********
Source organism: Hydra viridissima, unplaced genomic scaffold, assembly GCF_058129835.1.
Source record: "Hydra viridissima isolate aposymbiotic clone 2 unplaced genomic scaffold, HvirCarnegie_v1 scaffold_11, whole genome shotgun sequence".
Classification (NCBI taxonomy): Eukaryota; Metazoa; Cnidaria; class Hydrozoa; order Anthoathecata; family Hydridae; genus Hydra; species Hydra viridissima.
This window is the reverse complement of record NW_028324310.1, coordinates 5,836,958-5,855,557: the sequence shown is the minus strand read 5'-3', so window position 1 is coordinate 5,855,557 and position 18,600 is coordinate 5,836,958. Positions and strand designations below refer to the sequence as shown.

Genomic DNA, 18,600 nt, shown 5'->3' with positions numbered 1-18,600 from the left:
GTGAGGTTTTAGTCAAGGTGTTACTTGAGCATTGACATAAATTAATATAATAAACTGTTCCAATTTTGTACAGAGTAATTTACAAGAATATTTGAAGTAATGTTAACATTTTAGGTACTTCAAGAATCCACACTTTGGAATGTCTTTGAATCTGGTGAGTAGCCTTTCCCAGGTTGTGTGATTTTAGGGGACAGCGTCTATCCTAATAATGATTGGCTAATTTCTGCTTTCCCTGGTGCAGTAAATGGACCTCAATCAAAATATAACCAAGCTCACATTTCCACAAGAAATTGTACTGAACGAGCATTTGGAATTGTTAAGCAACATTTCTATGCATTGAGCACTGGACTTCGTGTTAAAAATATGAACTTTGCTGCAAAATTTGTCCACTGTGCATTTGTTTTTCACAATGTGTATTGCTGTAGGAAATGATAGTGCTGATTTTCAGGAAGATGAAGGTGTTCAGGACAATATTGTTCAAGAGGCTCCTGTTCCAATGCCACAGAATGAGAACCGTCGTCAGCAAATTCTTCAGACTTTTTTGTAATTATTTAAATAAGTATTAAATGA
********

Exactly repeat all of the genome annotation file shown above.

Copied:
Source organism: Hydra viridissima, unplaced genomic scaffold, assembly GCF_058129835.1.
Source record: "Hydra viridissima isolate aposymbiotic clone 2 unplaced genomic scaffold, HvirCarnegie_v1 scaffold_11, whole genome shotgun sequence".
Classification (NCBI taxonomy): Eukaryota; Metazoa; Cnidaria; class Hydrozoa; order Anthoathecata; family Hydridae; genus Hydra; species Hydra viridissima.
This window is the reverse complement of record NW_028324310.1, coordinates 5,836,958-5,855,557: the sequence shown is the minus strand read 5'-3', so window position 1 is coordinate 5,855,557 and position 18,600 is coordinate 5,836,958. Positions and strand designations below refer to the sequence as shown.

Genomic DNA, 18,600 nt, shown 5'->3' with positions numbered 1-18,600 from the left:
GTGAGGTTTTAGTCAAGGTGTTACTTGAGCATTGACATAAATTAATATAATAAACTGTTCCAATTTTGTACAGAGTAATTTACAAGAATATTTGAAGTAATGTTAACATTTTAGGTACTTCAAGAATCCACACTTTGGAATGTCTTTGAATCTGGTGAGTAGCCTTTCCCAGGTTGTGTGATTTTAGGGGACAGCGTCTATCCTAATAATGATTGGCTAATTTCTGCTTTCCCTGGTGCAGTAAATGGACCTCAATCAAAATATAACCAAGCTCACATTTCCACAAGAAATTGTACTGAACGAGCATTTGGAATTGTTAAGCAACATTTCTATGCATTGAGCACTGGACTTCGTGTTAAAAATATGAACTTTGCTGCAAAATTTGTCCACTGTGCATTTGTTTTTCACAATGTGTATTGCTGTAGGAAATGATAGTGCTGATTTTCAGGAAGATGAAGGTGTTCAGGACAATATTGTTCAAGAGGCTCCTGTTCCAATGCCACAGAATGAGAACCGTCGTCAGCAAATTCTTCAGACTTTTTTGTAATTATTTAAATAAGTATTAAATGA